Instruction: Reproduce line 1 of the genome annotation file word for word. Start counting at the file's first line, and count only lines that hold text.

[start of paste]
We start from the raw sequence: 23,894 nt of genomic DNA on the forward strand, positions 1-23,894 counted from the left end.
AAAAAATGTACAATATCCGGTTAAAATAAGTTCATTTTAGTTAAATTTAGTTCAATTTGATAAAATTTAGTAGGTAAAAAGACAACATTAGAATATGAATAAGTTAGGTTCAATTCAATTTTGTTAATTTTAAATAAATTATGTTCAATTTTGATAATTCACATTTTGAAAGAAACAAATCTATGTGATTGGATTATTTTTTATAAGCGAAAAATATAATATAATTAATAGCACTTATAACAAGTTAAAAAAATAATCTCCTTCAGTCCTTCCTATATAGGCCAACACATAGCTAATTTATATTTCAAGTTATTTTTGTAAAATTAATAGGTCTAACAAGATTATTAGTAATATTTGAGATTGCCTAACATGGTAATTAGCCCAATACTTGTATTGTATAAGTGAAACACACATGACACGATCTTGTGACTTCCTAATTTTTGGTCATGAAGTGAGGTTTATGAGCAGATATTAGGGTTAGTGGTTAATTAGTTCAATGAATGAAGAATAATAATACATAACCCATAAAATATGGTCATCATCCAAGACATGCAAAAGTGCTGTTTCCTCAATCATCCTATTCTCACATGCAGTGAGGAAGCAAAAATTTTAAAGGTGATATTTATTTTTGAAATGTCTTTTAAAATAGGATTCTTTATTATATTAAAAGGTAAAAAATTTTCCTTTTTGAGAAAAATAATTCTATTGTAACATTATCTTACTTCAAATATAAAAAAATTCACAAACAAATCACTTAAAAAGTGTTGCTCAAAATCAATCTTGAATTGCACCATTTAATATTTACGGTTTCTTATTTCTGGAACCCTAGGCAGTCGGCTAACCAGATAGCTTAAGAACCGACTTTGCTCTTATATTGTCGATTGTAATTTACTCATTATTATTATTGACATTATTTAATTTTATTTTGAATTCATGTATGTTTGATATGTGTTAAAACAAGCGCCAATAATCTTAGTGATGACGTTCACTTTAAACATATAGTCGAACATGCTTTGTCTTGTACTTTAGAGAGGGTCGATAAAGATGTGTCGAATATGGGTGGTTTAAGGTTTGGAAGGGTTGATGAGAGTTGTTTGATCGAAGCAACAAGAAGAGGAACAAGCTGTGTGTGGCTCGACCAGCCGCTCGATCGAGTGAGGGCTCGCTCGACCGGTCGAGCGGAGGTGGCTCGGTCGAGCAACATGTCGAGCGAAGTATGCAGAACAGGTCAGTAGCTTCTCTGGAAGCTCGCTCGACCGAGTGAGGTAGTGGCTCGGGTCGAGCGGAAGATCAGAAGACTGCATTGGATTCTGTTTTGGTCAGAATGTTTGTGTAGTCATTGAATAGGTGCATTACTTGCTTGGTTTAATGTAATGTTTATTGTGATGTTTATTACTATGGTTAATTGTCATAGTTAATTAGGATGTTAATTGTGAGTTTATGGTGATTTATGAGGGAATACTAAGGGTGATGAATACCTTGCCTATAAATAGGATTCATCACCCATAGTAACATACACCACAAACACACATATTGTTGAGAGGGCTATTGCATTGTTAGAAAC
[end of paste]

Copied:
We start from the raw sequence: 23,894 nt of genomic DNA on the forward strand, positions 1-23,894 counted from the left end.